STEM, STEAM, STREAM: Integrating a Multidisciplinary Approach

Recently, we have been hearing the terms, STEM, STEAM, and STREAM with regards to changes in education policies. Some of us might have been wondering what is the big fuss on all these terms. Does our education system need to evolve? If yes, why?

In the 1960's, thanks to the research of psychobiologist and Nobel Prize winner, Roger W.Sperry, the theory that the brain's two hemispheres function differently was conceived. People are either left-brained or right-brained, meaning that one side of their brain is dominant. The left brain is more verbal, analytical, and orderly than the right brain. It's better at things like reading, writing, and computations. If you tend to be more creative or artistic, you're thought to be right-brained. The right brain is more visual and intuitive. It has a more creative and less organised way of thinking.

We know the two sides of our brain are different, but does it necessarily follow that we have a dominant brain just as we have a dominant hand? A team of neuroscientist have found no proof that this theory is correct after a 2 year analysis of 1000 brain MRIs. The two hemispheres are tied together by bundles of nerve fibres, called corpus callosum, creating an information highway. Whether you're performing a logical or creative function, you're receiving input from both sides of your brain.

So to base our education system on streaming into arts or science is no longer relevant. An interdisciplinary teaching method of the curriculum have become one of the most important and pervasive trends in education.

STEM is an educational curriculum that combines science, technology, engineering and mathematics. It is meant to be a comprehensive approach, instead of teaching each subject separately.

STEAM incorporates all the elements of STEM, but adds art to the mix. So the projects will be science-based, but with an addition of artistic activity.

STREAM adds one more layer to STEM and STEAM - reading and wRiting. This sees literacy as an essential part of a well-rounded curriculum, as it requires critical thinking as well as creativity.

Incorporating design, art and reading into STEM is a way for anyone, regardless of their technical ability, to be exposed to STREAM in a highly impactful and engaging way. The various elements of STEM curriculum puts too much weight on one side of the brain. Kids will benefit from a curriculum that integrates more creative lessons. I am sure we have heard students complain that " I'll never need to know this" when they are learning math or periodic table. The problem here is that they don't see yet how these subjects have any relevance to their own life. This is why an interdisciplinary approach is important to provide students with hands-on activities, projects and exercises. It allows them to relate to the abstract concepts and understand why studying these core subjects is pertinent in their lives.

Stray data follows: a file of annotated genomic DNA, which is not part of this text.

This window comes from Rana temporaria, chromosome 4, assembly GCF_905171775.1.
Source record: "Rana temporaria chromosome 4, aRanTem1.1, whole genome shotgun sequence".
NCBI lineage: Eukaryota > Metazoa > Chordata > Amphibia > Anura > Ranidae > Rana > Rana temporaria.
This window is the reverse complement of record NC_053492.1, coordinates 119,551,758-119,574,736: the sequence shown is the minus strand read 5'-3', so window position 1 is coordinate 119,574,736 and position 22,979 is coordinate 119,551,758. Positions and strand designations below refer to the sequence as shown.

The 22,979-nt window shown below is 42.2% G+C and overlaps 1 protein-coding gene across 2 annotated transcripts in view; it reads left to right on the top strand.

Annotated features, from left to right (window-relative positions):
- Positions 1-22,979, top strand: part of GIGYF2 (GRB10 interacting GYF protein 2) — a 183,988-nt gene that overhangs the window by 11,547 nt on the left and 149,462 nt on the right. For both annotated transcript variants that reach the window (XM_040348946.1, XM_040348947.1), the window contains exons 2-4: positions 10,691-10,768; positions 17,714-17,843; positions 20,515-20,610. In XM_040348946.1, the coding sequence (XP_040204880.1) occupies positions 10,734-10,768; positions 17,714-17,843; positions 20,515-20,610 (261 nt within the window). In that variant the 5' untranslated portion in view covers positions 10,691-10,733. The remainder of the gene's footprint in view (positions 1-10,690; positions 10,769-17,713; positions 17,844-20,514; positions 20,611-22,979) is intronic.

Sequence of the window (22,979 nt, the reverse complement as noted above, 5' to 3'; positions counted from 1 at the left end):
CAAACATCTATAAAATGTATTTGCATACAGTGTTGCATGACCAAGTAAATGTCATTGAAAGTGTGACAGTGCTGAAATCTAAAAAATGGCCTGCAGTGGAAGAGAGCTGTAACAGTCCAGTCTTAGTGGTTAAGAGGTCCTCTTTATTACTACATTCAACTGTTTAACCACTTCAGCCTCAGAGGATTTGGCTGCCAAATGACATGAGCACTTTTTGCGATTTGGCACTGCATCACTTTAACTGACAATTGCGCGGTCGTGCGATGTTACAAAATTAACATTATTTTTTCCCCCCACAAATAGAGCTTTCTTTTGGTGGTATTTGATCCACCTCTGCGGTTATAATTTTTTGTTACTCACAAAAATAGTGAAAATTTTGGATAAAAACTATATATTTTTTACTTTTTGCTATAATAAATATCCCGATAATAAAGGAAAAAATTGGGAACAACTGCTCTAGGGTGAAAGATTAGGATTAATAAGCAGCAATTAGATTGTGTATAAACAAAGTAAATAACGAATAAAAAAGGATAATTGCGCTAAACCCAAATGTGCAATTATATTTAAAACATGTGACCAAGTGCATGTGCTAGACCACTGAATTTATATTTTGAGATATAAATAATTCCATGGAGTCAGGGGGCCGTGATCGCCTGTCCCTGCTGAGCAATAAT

How do we fit in Arts into STEM? Contrary to popular perception, there is a creative, imaginative side to engineering, mathematics, and science. As Albert Einstein said, " Imagination is more important than knowledge". One of the major plus points of integrating art into a STEM curriculum is that it gives students who are more inclined to arts a perfect way to break down perceived barriers to STEM subjects and ignite new interests.

As humans, we are naturally drawn to stories. By placing concepts in the context of a story, these ideas come alive and feel more real. This is why educators have added an 'R' ( reading and wRiting) component. Rather than reading from a textbook, the idea is to have students read complementary materials that illustrate some of the concepts they are learning. There are many non-fiction and fiction picture books that can be used to teach STEAM subjects to young children. Through the illustrated books, young children can grasp STEM subjects in a more fun and interactive manner.

By adding arts and reading to the curriculum, students not only receive a well-rounded education, but acquire skills that make them more dynamic and creative.

Da Vinci's multipotentialite

Leonardo Da Vinci was a painter, architect, inventor, and his interest covers a large array of science and humanity subjects. A posthumous scan of Da Vinci's brain six centuries later reveals that his corpus callosum - that thick bundle of fibres connecting the left and right hemispheres, was bursting with an overabundance of connecting neutrons, which is a result of his unusually deft fusion of art and science. Though Da Vinci might be an example of the overachieving extreme, but what is obvious here is creativity is mouldable and can be improved by having multiple interests, voracious reading habits and learning through multidisciplinary approach.

Start STREAM early to equip students with applied knowledge and creative thinking.